It was an active decade. In the 1970s, practicable redox flow batteries RFB, supercapacitors and lithium-ion batteries first appeared. All of these had initial success in one market but their biggest opportunity now comes from arrival of a new, strong, appropriate demand.
Lessons from other energy storage
Lithium-ion batteries started in small things. Then electric vehicles arrived, increasing their sales tenfold. For supercapacitors, it was also in small things, inside electric vehicles being a false dawn for them, but now they may hit the big time with large ones in roadside fast chargers for heavy electric vehicles, in laser and other electromagnetic weapons, rail guns and thermonuclear power, particularly as most suppliers have now redesigned them to eliminate the acetonitrile carcinogen.
Reasons for a slow start
RFB had a tougher time, not least because the others look like a component but an RFB looks more like a chemical factory. Most RFB are non-flammable, lasting at least 30 years and capable of being designed for up to one month duration to balance wind and solar power intermittency. However, that is the norm for much of the other next-generation large energy storage, much of which also looks like a chemical factory, but with fewer toxicity issues than RFB. Think compressed and liquid air and pushing water up mountains. RFB has therefore only had modest sales to utilities and others for grid-connected sites. These sales have not even caught up with supercapacitor sales (which are to different markets) to exceed one billion dollars yearly. There are only around 50 RFB manufacturers and putative manufacturers, around half of the number making supercapacitors. They do not compete.
New report predicts a pivot
The new Zhar Research report, “Redox Flow Batteries: 26 Market Forecasts, Roadmaps, Technologies, 48 Manufacturers, Latest Research Pipeline 2024-2044” spells out how the norm for RFB has been tanks of very corrosive, acid, expensive vanadium salts with toxicity issues. The companies making these nevertheless offer extremely reliable, safe products well proven even in military facilities. These companies are typically partly owned or backed by giants that mine vanadium and/ or believe in a major breakthrough for grid applications. One VRFB manufacturer will build an 800MWh giant soon to prove the point and Zhar Research believes that a $1 billion RFB company will be created in this way as VRFB sales continue to grow for another twenty years. Candidates include Rongke Power in China making the giant and companies that have already sold hundreds of smaller units such as Invinity Energy Systems with more than 275 in operation, around 25MWh total, and CellCube with 140+ installed totalling over 75MWh.
But how about RFB copying lithium-ion batteries and supercapacitors in seeing their biggest opportunity in the arrival of a new and very appropriate market and even new design principles better able to address it? Yes, says Zhar Research. It is “beyond-grid” meaning for systems that are off-grid, only using the grid for back-up or at least capable of being “islanded”. It includes the battery in your solar house but more accessible is a plethora of islands, mines, telecom. towers, military bases, hospitals, schools, farms and so on. The grid opportunity remains but RFB can never dominate it.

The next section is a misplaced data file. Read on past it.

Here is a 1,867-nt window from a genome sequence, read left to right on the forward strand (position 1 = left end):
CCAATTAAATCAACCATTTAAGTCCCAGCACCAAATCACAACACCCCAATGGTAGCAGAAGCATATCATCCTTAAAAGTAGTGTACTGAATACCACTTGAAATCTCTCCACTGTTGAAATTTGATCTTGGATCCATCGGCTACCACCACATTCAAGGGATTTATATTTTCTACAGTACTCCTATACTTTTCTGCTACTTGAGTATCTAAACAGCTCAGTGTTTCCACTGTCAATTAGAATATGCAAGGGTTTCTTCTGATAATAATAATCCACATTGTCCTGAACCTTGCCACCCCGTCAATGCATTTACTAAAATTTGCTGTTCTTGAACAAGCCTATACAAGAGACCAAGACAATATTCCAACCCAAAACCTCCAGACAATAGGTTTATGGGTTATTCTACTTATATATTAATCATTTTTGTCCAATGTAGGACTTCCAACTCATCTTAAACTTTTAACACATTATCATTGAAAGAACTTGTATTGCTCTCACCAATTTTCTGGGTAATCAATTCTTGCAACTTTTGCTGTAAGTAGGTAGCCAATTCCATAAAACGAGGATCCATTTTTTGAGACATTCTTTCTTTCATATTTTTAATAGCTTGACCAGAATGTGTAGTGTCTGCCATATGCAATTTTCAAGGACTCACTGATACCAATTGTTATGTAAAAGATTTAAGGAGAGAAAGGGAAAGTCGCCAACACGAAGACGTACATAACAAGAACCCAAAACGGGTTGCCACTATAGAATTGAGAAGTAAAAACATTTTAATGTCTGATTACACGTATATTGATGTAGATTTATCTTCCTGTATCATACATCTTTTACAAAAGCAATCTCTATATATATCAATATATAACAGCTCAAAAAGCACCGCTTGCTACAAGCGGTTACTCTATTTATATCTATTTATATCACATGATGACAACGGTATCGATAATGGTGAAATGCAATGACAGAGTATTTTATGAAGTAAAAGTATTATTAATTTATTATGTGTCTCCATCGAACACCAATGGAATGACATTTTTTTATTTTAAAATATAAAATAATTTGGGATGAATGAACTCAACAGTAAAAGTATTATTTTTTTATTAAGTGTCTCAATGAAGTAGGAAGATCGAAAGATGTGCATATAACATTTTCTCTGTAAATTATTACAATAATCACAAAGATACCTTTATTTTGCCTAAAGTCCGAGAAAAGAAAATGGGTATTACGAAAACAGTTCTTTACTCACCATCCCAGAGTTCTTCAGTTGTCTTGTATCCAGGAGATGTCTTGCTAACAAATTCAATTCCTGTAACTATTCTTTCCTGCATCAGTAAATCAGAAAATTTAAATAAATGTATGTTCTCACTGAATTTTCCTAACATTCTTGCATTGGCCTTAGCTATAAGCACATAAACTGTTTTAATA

The beyond-grid sector is now the largest RFB opportunity because it most needs the RFB uniques and it will become large. VRFB already have success in this sector and will continue to do so. However, pivoting to non-vanadium RFB can create a $5 billion manufacturer in what will become an overall RFB market of over $20 billion in 2044. Ye,s that in merely where lithium-ion batteries are today, but by then lithium-ion will have collapsed in the face of a variety of far lower cost, non-flammable, non-toxic alternatives variously appropriate for electronics to electric vehicles and grids. Nothing is forever.
Evidence of RFB pivoting in design and application
Zhar Research gives the evidence. When you sell millions, the cost is critical and controlled disposal is unlikely so avoiding expensive materials and their reuse and reducing toxigen issues become more important. In these volume markets, small footprint matters and hybrid RFB are sometimes half the size. Indeed all RFB can be safely stacked and they need less or none of the complex firefighting and air conditioning. Redflow (zinc bromine RFB) already claims 285 deployed with 2,959MWh. Iron-based RFB are potentially among the lowest in cost and their research pipeline has now surpassed VRFB on some counts. Watch Cougar Creek Technologies, ESS, Redox One, WeView and others in the report.
Most of the new chemistries see the sophisticated ion-exchange membrane as the largest cost and the most popular membranes involve toxigen intermediaries. That is even true for small VRFB. Consequently, the race is on to change that as well. Some designs manage with less-critical or non-toxigen-related membranes and some even eliminate the membrane.
Dr Peter Harrop, CEO of Zhar Research advises,
“At last, redox flow battery sales are climbing rapidly and, on the 20-year view, the new chemistries, particularly for the beyond-grid market will do particularly well. This industry is pivoting to new success. However, VRFB has the largest installed base and most years of proven reliability. It has less issue of electrolyte crossover and it is neck-and-neck with alternatives in offering increasingly-longer duration of discharge demanded by greater percentages of wind and solar at a given site. VRFB will still sell well.”
The uniquely up-to-date, in-depth report on all this, “Redox Flow Batteries: 26 Market Forecasts, Roadmaps, Technologies, 48 Manufacturers, Latest Research Pipeline 2024-2044” can be obtained from www.zharresearch.com (speaking English, Ukrainian) and www.giiresearch.com. (speaking Japanese, Korean, German, English etc.)